Soil with little plants sprouting

Are You Looking After One of the World’s Most Important Resources?

Soil is one of the most valuable resources in the world and  according to the Food and Agriculture Organisation ninety-five percent of global food is produced in soils. Soil has been seen by some as being insignificant and an inconvenience, especially when it becomes waterlogged, or the wind blows or the rain washes it away. However, soil is key to life and understanding soil enables better management of land whether a farmer, developer, forester, or gardener!

In recent years there has been an increasing awareness of the value of soil to crop growth and especially carbon capture and sequestration. Government targets to reach Net Zero carbon emissions by 2050 have driven this renewed interest in soil and looking at soil from more than just a crop growing structure. Sampling the soil enables landowners to know their current carbon store and what can be done to improve its level of carbon. At this stage the carbon market has more unknowns than knows and farmers and landowners would be sensible to analyse their soils but not sell any carbon credits. As it won’t be long before farmers are required to prove that they are moving toward net zero as well as other industries.

Whilst soil maps provide a helpful indication of the type of soil in an area, soil testing enables a greater understanding of soil – whether for nutrients and pH, soil structure, carbon and organic matter, or micronutrients and contaminants. Knowing and understanding your soil,  not only enables you to plan fertiliser and muck spreading more accurately, but also what the best use of the land might be. For forestry, knowing the soil and land helps decide the most suitable species and density of trees to be planted.

Testing soil isn’t new and has been a requirement since The Farming Rules for Water were introduced by the Government in 2018. The rules limit spreading of fertiliser to certain times and puts the obligation on the farmer to ensure they understand the conditions of the land before applications. The rules state that “a land manager must ensure that the results of soil sampling and analysis are taken into account” when spreading fertiliser and muck.

 In the last few months Environment Agency inspections have increased and the EA are requiring evidence of soil management plans for the farm, in part due to the requirements within the farming rules for water. Management Plans identify soil type and condition, and highlight issues that are possible risks and solutions to prevent them. Whilst this may seem over the top, it is good practice,  and could save money by ensuring that applications of fertiliser, muck and lime are done when ground conditions are optimum. Additionally, it avoids nutrients entering the watercourse and this is part of the reason why the EA are taking more interest in soil management plans.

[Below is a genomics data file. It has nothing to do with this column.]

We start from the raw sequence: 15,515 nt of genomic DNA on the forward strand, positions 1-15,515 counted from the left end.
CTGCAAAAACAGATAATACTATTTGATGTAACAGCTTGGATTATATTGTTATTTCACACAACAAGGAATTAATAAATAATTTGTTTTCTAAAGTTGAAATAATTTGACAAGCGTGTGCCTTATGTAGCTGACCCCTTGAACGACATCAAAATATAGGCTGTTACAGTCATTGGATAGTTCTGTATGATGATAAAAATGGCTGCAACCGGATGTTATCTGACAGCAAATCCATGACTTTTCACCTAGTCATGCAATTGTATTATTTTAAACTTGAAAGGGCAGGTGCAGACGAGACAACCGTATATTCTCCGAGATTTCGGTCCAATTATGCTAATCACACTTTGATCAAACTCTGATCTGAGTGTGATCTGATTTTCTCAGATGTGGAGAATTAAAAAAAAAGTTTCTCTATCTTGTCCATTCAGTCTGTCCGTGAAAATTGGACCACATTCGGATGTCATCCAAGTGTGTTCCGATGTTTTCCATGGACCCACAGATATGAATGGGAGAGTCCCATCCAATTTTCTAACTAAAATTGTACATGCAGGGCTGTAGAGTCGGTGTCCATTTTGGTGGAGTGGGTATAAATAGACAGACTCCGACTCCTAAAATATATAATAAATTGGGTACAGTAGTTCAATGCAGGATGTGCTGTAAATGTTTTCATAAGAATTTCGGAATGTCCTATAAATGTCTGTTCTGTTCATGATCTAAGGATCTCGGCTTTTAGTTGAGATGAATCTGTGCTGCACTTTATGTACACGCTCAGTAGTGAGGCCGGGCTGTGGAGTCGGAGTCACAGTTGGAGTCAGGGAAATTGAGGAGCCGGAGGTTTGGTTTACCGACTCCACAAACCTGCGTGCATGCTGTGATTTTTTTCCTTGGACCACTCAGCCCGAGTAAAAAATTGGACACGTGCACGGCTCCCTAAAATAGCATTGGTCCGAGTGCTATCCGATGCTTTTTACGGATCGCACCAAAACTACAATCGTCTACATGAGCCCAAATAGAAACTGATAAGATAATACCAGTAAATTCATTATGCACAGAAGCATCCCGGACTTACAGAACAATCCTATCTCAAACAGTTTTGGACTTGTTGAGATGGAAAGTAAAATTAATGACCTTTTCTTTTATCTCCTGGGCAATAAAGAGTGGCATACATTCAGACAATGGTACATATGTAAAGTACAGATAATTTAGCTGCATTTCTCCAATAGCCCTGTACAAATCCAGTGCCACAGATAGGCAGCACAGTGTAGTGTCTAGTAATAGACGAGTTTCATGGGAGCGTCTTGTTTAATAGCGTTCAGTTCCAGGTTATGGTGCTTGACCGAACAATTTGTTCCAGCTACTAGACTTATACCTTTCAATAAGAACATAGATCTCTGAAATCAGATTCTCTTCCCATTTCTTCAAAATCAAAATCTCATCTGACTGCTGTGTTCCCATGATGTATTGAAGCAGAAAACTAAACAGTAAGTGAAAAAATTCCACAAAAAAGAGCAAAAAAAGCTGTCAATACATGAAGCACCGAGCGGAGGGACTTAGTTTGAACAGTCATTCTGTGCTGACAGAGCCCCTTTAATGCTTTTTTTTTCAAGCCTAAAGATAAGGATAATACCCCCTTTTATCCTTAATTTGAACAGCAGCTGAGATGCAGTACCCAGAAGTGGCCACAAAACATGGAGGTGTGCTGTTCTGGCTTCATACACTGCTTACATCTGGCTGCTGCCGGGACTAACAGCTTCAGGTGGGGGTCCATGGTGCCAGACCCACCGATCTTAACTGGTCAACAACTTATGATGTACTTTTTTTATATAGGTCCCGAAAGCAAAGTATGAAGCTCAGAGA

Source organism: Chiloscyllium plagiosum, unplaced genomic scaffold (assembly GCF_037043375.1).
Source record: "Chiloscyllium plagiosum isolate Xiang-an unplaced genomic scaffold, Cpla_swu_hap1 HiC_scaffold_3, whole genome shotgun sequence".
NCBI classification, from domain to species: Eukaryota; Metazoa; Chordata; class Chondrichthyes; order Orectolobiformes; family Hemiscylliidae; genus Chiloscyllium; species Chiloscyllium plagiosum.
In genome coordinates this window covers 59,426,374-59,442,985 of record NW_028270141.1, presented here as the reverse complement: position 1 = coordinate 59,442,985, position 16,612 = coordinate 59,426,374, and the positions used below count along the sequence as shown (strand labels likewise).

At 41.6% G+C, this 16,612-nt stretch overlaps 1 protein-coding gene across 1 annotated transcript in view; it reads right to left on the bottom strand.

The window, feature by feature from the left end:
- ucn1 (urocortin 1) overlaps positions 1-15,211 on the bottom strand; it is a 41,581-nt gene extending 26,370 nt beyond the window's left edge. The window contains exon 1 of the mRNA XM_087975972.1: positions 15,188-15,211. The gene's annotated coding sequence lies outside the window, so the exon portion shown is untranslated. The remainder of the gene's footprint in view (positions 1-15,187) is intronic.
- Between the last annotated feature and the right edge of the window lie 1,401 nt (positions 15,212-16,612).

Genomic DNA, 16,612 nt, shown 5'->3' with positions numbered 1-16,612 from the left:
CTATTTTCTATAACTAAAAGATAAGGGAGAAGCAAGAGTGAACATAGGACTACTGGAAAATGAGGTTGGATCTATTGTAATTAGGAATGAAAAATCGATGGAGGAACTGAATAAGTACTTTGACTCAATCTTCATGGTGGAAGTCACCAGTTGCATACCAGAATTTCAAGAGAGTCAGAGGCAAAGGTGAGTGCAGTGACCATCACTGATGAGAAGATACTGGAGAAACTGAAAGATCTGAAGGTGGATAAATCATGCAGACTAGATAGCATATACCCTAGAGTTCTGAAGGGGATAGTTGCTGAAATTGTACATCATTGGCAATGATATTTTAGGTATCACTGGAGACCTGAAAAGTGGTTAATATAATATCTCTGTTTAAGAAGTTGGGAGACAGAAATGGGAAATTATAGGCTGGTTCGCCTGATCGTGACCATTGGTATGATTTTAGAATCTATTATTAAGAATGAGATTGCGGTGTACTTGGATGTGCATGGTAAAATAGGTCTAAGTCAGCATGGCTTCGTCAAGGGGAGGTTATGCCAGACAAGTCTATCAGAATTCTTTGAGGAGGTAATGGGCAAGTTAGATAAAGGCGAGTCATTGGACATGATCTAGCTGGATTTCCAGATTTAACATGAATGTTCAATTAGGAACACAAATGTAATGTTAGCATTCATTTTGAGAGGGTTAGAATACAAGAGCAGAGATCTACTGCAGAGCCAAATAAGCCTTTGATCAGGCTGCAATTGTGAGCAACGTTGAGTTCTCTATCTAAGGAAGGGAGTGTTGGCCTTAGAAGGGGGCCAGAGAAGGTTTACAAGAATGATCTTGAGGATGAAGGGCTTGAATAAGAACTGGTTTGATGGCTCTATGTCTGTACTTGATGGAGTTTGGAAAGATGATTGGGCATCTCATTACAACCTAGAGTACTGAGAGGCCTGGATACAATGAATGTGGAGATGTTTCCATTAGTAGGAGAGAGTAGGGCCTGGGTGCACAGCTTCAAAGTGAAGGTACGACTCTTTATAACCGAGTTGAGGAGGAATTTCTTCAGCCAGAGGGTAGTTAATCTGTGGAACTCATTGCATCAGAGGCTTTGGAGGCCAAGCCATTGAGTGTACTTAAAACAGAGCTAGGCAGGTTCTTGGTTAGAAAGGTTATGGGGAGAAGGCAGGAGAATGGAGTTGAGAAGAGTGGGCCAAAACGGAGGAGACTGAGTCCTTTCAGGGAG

There are challenges of sufficient storage capacity for muck and slurry, however through the Countryside Stewardship the Government has provided grants for these issues, with funding for roofing over muck middens and slurry stores, which help preserve the quality of the muck and increase the capacity of the store and diverts rainwater to clean water drains.

The new Sustainable Farming Incentive provides options for soil improvement and many farmers have found introducing herbal leys into their system has extended the growing season and improved the soil structure thereby improving drought tolerance through the deeper roots. Clover has the benefit of increasing the nitrogen in the soil, meaning lime applications can be reduced. The varied sward provides additional benefits to animal health.  The new SFI has an action which provides a payment towards soil sampling and analysis. Whilst not a large payment (currently £5.80 per ha and £95 per SFI agreement per year) it does contribute to the cost of producing a plan which farmers should have. If a farmer already has a plan in place, then they can use that (provided it’s done within the last 5 years). For anyone in a Countryside Stewardship scheme with low input grassland options, they have been required to have soil testing every 5 years. This is a sensible frequency for testing.

The recent announcement of new SFI actions to be released this summer,  include actions relating to rewetting peat on arable and grassland soils. Using soil maps and analysing the soil on the ground helps determine the depth and condition of the peat. Doing this in the next few months places applicants in the best position to apply for these actions. As always, the full detail is yet to be released.

Soil is not just the key to farmers and foresters. Knowing the grade and structure of your soil is key for development. The National Planning Policy Framework requires that any development considers the “best and most versatile agricultural land” and “availability of agricultural land used for food production should be considered.” Agricultural Land Classification identify the soil structure and texture, along with other varying factors to assess the land grade. This enables developers to ensure they meet the requirements of planning policy but also understand the soil they will be developing whether for building or landscaping.

Soil is complex and appropriate analysis and understanding enables all who work with soil to manage it most effectively for the future. More could be said on soil erosion and degradation but space does not permit for this article. This shows that testing helps us have a better understanding of this resource to provide better management now but also plan for effectively for the future.

For more information, contact Nick on 01228 406260 or [email protected]